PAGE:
NEWS UNSETTLED | Lawless colonialism in Canada


Logo by Butch Dick, Songhees Nation, 2004 via

In the wild west of Aboriginal law, Canada shoots first and asks questions later.

For several hundreds of years, the Crown has disregarded Indigenous sovereignty in order to access land resources. From beaver to bitumen, colonial forces have wielded their military might to extract as much profit from Indigenous lands as possible. Currently in Canada’s sights is Unist’ot’en land, which is being deforested, cleared, and bulldozed in preparation for a proposed man-camp for TransCanada’s Coastal GasLink (CGL) pipeline.

All of this is being done despite the objections of the Wet’suwet’en Hereditary Chiefs and countless other voices, Indigenous and non-indigenous, who have experience with or are educated regarding the countless times Canada has undertaken similar misbehaviour in the past.

A casualty of CGL’s ongoing invasion into unceded Unist’ot’en land is a trapline, held by the Hereditary Chief Knedebeas. This trapline is a place of deep cultural significance and has been in continuous use for generations, providing furs and sustenance to Unist’ot’en trappers. Section 46 of B.C.’s Wildlife Act states, “a person who knowingly damages or interferes with a lawfully set trap commits an offence.” Despite this legal protection afforded by provincial law, no actions have been taken by the Conservation Officer Service.

Indigenous peoples lose money and resources challenging Canadian law, while Canada gains wealth from the continuation of these land issues being unresolved.

CGL was also required to perform a site-specific archaeological survey before the land was cleared. This was never completed. In plain sight of the RCMP, CGL also destroyed buildings owned by the Gidumt’en, which were in no way impeding the project and intended for eventual use in cultural revitalization. Numerous other conditions have not been met in what appears to be an expedited and unwarranted sequence of infringements. We are witnessing a blatant disregard of both Canadian and Wet’suwet’en laws.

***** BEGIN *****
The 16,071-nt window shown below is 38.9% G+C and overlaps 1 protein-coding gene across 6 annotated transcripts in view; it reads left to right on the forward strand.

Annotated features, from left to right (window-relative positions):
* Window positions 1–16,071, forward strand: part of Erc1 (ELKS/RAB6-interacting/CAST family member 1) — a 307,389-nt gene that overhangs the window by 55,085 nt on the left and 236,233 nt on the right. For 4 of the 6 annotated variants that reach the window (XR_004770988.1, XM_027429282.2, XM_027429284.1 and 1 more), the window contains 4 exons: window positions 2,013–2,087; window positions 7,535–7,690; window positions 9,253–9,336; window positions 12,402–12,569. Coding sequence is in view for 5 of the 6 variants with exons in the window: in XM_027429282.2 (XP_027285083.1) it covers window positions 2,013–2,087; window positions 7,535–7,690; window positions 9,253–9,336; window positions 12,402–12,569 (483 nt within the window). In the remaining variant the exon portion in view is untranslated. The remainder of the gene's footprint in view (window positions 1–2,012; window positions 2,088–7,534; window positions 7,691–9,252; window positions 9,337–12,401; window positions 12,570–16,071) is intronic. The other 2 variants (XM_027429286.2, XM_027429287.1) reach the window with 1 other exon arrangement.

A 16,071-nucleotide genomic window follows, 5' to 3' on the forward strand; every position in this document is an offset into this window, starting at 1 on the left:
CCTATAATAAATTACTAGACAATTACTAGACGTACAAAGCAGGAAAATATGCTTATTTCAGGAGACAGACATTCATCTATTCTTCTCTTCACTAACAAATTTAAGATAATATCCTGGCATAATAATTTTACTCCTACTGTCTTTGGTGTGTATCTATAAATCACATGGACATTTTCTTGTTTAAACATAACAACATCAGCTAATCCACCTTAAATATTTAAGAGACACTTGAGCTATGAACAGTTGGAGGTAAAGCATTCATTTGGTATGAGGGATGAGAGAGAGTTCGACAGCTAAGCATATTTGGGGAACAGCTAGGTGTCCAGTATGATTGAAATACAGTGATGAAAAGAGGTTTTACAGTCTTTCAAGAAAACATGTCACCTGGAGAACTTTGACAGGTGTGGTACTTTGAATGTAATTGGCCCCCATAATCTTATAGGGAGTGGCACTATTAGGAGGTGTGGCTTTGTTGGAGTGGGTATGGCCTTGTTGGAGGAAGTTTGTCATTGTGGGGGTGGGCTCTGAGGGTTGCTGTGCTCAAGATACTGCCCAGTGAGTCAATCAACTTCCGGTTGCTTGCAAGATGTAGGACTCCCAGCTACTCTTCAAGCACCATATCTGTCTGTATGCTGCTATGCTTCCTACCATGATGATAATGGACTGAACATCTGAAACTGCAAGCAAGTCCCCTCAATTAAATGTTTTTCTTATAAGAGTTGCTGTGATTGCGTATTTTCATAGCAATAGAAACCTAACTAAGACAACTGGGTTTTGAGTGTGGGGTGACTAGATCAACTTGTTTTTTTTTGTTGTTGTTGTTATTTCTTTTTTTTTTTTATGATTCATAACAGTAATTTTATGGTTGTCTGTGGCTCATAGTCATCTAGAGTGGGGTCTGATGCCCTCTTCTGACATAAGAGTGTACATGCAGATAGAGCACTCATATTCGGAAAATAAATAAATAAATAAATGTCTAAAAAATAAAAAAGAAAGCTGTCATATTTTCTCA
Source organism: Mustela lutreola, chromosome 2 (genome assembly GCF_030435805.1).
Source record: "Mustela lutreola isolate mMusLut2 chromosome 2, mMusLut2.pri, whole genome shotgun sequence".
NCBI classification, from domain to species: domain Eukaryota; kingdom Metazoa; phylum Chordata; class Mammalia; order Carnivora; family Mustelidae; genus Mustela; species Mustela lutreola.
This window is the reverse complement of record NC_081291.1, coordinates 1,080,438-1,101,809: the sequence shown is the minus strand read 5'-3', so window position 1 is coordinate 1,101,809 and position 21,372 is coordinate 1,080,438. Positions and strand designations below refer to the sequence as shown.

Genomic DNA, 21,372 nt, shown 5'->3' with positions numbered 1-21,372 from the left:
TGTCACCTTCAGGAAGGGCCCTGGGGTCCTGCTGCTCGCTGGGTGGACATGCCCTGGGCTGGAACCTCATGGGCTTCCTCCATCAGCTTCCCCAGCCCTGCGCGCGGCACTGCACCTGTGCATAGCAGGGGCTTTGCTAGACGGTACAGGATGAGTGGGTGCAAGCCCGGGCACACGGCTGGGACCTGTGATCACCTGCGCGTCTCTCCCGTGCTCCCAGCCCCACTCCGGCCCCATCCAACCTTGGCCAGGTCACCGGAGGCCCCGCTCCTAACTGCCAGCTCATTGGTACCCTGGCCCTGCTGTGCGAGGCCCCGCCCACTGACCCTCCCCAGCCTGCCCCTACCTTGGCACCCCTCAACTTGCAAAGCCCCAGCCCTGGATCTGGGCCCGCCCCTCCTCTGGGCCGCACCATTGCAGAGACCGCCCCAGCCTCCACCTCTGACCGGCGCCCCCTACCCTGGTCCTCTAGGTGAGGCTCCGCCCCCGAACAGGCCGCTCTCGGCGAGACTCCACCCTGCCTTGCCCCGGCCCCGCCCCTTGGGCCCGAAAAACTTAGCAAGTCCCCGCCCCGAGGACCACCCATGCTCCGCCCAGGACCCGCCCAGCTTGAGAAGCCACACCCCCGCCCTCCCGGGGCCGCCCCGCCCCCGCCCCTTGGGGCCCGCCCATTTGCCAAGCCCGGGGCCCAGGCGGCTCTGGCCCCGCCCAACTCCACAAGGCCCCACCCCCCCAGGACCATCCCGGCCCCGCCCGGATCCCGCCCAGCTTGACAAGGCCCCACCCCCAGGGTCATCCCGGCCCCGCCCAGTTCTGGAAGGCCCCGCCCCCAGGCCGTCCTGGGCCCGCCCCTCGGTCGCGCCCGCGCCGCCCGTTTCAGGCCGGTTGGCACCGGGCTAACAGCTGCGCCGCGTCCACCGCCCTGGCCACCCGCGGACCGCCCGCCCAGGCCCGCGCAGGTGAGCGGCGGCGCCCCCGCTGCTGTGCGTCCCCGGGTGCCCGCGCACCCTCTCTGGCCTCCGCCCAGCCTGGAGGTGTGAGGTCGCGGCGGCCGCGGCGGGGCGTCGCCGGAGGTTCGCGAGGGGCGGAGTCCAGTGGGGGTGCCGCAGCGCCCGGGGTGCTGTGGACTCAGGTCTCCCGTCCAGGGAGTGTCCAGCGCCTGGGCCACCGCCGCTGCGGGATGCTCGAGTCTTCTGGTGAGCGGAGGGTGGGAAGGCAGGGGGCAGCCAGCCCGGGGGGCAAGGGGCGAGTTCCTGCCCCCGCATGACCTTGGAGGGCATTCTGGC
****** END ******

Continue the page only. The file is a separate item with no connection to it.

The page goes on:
Who is responsible for honouring and upholding these laws? Where is all of the ambitious legislation that should be protecting Indigenous peoples and their homelands? Canada, despite making many lofty promises to Indigenous peoples, has never been accountable to the  promises it makes. When Canada publicly recognizes the rights and title of an Indigenous nation it is done as a merely symbolic action at best and as a disingenuous means of distraction at worst.

Since its inception, Canada has been fighting a war of attrition against Indigenous peoples. An age-old siege strategy of starving the people until an agreement is accepted. Canada is willing to burn through people’s time, resources, and patience. The media coverage of the illegal occupation of unceded Unist’ot’en land has plummeted despite no resolutions, agreements, or good faith having been fostered by the parties involved.

Indigenous peoples lose money and resources challenging Canadian law, while Canada gains wealth from the continuation of these land issues being unresolved. All of Canada’s resource wealth comes from Indigenous land. Not having a binding legal resolution is a situation that favours Canada because Canada has assumed, by force, ownership of Indigenous lands and continues to wield the military power to quash any voices saying “but that isn’t yours…” Unless we hold Canada to account regarding questions of Indigenous peoples and land, Indigenous lives will continue being traded for economic upticks.